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Accounting News Roundup: Audit Fees Whimper; Nonprofits No Longer; California Tax Plan Whiffs with Voters | 06.09.11

Corporate Audit Fees Barely Budged Last Year [CFO Journal]
Public companies paid $3.3 million on average for their audit in 2010, up just 2% from 2009, according to an annual survey from Financial Executives Research Foundation on Thursday. Private companies paid their auditors an average of $222,300, which was in line with 2009 figures. Public company audit fees had actually fallen about 2.4% in 2009, according to FERF’s survey last year, so this puts them back near their 2008 levels.

I.R.S. Ends Exemptions For 275,000 Nonprofits [NYT]
The I.R.S. announced on Wednesday that it had revoked the tax exemptions of 275,000 nonprofit organizations after they did not meet legal requirements to file annual tax forms. The action shrinks the nation’s growing nonprofit sector by roughly 17 percent, to about 1.3 million charities, trade associations, membership groups and labor unions.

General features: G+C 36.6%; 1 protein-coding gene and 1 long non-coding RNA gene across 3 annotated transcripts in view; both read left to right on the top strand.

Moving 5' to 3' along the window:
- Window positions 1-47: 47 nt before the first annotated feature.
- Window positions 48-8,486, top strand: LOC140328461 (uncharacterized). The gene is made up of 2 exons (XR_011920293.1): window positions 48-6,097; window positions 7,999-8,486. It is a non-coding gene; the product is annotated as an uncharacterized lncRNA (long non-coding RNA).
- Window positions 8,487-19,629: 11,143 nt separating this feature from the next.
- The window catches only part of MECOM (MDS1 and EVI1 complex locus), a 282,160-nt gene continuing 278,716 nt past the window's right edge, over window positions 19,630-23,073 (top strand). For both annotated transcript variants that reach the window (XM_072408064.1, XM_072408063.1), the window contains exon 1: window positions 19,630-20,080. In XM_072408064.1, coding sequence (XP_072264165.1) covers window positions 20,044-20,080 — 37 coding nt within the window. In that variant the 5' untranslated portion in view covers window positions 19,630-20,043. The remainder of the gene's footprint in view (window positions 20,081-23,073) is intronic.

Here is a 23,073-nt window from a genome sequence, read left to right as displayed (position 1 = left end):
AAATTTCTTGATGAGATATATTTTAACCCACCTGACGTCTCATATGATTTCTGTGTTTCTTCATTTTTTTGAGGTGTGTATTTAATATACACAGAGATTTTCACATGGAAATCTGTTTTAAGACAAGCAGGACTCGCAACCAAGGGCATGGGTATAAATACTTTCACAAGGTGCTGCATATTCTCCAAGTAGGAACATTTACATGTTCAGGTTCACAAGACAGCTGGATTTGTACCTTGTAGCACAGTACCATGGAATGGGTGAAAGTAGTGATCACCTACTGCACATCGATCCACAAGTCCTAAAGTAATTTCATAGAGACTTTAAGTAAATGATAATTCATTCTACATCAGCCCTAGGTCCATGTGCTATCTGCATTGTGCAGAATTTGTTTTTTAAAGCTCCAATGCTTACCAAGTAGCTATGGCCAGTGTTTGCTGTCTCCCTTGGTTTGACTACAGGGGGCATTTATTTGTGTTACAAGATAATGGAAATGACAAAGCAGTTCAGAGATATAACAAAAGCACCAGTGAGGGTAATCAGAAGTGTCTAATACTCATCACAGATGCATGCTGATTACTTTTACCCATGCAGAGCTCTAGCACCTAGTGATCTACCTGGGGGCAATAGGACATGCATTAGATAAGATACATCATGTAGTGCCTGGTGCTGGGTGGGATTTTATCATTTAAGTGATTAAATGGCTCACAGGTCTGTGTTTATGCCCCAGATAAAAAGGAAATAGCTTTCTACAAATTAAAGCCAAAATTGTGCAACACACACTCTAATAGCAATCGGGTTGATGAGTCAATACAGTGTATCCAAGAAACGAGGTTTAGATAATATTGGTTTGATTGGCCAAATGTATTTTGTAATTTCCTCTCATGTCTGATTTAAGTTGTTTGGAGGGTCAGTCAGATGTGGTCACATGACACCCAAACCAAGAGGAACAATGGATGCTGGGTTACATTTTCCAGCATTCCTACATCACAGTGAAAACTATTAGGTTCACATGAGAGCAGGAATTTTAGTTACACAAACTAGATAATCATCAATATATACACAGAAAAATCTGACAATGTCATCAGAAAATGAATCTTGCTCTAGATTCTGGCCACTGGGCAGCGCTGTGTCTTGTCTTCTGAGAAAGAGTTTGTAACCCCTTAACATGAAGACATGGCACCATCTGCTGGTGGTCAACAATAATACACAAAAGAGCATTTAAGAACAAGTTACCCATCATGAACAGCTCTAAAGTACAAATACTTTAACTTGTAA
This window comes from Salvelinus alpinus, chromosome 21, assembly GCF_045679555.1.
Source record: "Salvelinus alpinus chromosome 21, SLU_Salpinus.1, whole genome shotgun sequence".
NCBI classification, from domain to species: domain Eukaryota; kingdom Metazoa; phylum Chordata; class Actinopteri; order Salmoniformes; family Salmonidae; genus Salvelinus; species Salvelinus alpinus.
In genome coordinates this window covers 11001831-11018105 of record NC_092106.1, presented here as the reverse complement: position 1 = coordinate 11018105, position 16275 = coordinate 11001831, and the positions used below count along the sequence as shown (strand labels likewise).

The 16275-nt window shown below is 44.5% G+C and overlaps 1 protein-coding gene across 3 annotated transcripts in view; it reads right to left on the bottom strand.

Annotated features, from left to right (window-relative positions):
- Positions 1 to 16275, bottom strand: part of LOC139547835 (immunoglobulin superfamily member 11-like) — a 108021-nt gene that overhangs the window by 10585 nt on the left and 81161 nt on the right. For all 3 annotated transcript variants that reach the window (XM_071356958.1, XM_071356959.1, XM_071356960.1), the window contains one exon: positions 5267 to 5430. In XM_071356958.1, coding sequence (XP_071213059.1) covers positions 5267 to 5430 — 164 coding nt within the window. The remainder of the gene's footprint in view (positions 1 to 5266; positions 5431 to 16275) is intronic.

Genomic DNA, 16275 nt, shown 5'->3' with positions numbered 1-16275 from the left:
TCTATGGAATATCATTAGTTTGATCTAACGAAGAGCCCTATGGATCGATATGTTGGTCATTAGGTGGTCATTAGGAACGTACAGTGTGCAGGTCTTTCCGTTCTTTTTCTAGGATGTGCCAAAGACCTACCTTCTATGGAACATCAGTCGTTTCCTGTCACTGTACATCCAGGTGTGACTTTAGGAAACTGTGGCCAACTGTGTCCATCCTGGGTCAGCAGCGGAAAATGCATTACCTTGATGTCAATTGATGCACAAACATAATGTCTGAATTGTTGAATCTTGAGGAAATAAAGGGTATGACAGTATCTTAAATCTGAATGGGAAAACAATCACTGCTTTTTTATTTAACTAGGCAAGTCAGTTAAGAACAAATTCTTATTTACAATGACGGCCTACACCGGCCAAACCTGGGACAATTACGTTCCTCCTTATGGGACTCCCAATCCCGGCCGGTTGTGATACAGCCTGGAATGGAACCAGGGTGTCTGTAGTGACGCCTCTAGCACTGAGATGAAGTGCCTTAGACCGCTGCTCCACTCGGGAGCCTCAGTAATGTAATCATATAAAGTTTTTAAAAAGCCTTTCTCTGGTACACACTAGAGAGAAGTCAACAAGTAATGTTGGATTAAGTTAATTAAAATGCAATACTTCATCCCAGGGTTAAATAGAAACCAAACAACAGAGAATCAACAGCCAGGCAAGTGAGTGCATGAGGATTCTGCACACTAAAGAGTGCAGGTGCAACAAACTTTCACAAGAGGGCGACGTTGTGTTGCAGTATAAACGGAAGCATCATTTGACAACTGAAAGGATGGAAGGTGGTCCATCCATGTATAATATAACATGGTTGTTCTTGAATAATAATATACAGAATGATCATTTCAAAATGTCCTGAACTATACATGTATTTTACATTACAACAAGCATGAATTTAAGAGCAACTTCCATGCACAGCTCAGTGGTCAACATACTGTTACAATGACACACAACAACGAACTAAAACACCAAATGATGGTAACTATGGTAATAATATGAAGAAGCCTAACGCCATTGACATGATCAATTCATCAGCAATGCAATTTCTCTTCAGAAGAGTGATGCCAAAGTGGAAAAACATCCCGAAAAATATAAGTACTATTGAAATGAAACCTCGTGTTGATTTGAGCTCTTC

Dallas’s Secret Weapon: High Fives [WSJ]
Yeah, that’s what it is.

California Voters Balk at Tax Plan [WSJ]
A deadline next week is raising the pressure on talks between Gov. Jerry Brown and lawmakers over his plan to close the state’s $9.6 billion budget gap, but the proposal isn’t gaining traction with voters. The Democratic governor pushed lawmakers for months to approve his plan to ask voters to extend some tax increases in a June special election, in line with his campaign promise to seek voter approval of any tax measure. But they didn’t strike a deal in time, so he now wants them to approve the taxes and later ask voters to ratify them.

That Look, That Weiner-Spitzer-Clinton Look [City Room/NYT]
If caught in a sex scandal, this is the face you’ll make.

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